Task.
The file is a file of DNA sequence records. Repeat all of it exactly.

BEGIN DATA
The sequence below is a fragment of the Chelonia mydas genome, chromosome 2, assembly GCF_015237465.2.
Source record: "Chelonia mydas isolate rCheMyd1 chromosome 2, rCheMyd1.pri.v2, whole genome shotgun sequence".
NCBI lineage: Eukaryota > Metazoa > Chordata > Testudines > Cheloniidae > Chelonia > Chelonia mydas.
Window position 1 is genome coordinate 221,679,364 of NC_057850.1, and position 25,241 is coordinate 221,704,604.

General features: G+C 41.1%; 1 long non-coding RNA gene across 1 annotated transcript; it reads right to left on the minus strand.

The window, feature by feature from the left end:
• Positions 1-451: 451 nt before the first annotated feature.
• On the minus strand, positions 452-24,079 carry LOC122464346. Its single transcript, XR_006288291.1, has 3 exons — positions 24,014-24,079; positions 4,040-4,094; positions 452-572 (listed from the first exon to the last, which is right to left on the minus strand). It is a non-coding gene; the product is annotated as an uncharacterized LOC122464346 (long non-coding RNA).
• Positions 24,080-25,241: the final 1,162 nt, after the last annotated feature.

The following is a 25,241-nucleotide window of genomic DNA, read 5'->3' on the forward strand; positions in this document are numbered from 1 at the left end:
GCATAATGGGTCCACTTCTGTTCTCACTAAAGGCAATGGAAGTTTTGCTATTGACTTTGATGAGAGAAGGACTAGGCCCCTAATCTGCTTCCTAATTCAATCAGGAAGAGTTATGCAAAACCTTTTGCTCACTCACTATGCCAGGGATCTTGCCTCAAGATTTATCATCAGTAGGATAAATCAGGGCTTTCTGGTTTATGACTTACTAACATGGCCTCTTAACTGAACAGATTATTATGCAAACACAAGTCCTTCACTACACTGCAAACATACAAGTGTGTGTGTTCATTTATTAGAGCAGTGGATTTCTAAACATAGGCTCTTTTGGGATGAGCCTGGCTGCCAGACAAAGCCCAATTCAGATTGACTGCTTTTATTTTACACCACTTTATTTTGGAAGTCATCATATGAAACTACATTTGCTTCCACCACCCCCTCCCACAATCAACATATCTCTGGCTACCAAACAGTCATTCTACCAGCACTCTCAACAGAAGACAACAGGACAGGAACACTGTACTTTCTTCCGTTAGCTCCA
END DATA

The sequence below is a fragment of the Chelonia mydas genome, chromosome 2, assembly GCF_015237465.2.
Source record: "Chelonia mydas isolate rCheMyd1 chromosome 2, rCheMyd1.pri.v2, whole genome shotgun sequence".
NCBI lineage: Eukaryota > Metazoa > Chordata > Testudines > Cheloniidae > Chelonia > Chelonia mydas.
Window position 1 is genome coordinate 221,679,364 of NC_057850.1, and position 25,241 is coordinate 221,704,604.

General features: G+C 41.1%; 1 long non-coding RNA gene across 1 annotated transcript; it reads right to left on the minus strand.

The window, feature by feature from the left end:
• Positions 1-451: 451 nt before the first annotated feature.
• On the minus strand, positions 452-24,079 carry LOC122464346. Its single transcript, XR_006288291.1, has 3 exons — positions 24,014-24,079; positions 4,040-4,094; positions 452-572 (listed from the first exon to the last, which is right to left on the minus strand). It is a non-coding gene; the product is annotated as an uncharacterized LOC122464346 (long non-coding RNA).
• Positions 24,080-25,241: the final 1,162 nt, after the last annotated feature.

The following is a 25,241-nucleotide window of genomic DNA, read 5'->3' on the forward strand; positions in this document are numbered from 1 at the left end:
GCATAATGGGTCCACTTCTGTTCTCACTAAAGGCAATGGAAGTTTTGCTATTGACTTTGATGAGAGAAGGACTAGGCCCCTAATCTGCTTCCTAATTCAATCAGGAAGAGTTATGCAAAACCTTTTGCTCACTCACTATGCCAGGGATCTTGCCTCAAGATTTATCATCAGTAGGATAAATCAGGGCTTTCTGGTTTATGACTTACTAACATGGCCTCTTAACTGAACAGATTATTATGCAAACACAAGTCCTTCACTACACTGCAAACATACAAGTGTGTGTGTTCATTTATTAGAGCAGTGGATTTCTAAACATAGGCTCTTTTGGGATGAGCCTGGCTGCCAGACAAAGCCCAATTCAGATTGACTGCTTTTATTTTACACCACTTTATTTTGGAAGTCATCATATGAAACTACATTTGCTTCCACCACCCCCTCCCACAATCAACATATCTCTGGCTACCAAACAGTCATTCTACCAGCACTCTCAACAGAAGACAACAGGACAGGAACACTGTACTTTCTTCCGTTAGCTCCA